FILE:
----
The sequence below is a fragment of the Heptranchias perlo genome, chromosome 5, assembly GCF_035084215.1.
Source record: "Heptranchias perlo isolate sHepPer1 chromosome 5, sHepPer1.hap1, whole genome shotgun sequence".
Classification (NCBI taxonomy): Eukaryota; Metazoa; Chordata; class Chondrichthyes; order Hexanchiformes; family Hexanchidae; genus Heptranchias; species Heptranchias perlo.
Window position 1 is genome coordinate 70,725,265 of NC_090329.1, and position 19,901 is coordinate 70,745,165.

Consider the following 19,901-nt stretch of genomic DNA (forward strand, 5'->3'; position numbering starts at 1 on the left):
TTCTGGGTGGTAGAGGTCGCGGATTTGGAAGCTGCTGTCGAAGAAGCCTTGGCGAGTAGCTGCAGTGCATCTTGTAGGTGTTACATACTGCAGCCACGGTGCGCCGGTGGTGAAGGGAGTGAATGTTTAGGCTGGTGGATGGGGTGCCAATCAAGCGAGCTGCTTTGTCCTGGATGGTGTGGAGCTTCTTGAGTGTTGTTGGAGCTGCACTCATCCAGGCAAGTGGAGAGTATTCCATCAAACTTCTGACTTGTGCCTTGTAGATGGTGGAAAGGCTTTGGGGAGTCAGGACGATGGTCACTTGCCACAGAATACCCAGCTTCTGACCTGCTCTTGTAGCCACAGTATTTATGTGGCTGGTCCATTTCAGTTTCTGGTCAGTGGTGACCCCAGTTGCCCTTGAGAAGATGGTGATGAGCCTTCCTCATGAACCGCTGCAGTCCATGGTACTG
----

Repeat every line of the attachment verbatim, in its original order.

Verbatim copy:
The sequence below is a fragment of the Heptranchias perlo genome, chromosome 5, assembly GCF_035084215.1.
Source record: "Heptranchias perlo isolate sHepPer1 chromosome 5, sHepPer1.hap1, whole genome shotgun sequence".
Classification (NCBI taxonomy): Eukaryota; Metazoa; Chordata; class Chondrichthyes; order Hexanchiformes; family Hexanchidae; genus Heptranchias; species Heptranchias perlo.
Window position 1 is genome coordinate 70,725,265 of NC_090329.1, and position 19,901 is coordinate 70,745,165.

Consider the following 19,901-nt stretch of genomic DNA (forward strand, 5'->3'; position numbering starts at 1 on the left):
TTCTGGGTGGTAGAGGTCGCGGATTTGGAAGCTGCTGTCGAAGAAGCCTTGGCGAGTAGCTGCAGTGCATCTTGTAGGTGTTACATACTGCAGCCACGGTGCGCCGGTGGTGAAGGGAGTGAATGTTTAGGCTGGTGGATGGGGTGCCAATCAAGCGAGCTGCTTTGTCCTGGATGGTGTGGAGCTTCTTGAGTGTTGTTGGAGCTGCACTCATCCAGGCAAGTGGAGAGTATTCCATCAAACTTCTGACTTGTGCCTTGTAGATGGTGGAAAGGCTTTGGGGAGTCAGGACGATGGTCACTTGCCACAGAATACCCAGCTTCTGACCTGCTCTTGTAGCCACAGTATTTATGTGGCTGGTCCATTTCAGTTTCTGGTCAGTGGTGACCCCAGTTGCCCTTGAGAAGATGGTGATGAGCCTTCCTCATGAACCGCTGCAGTCCATGGTACTG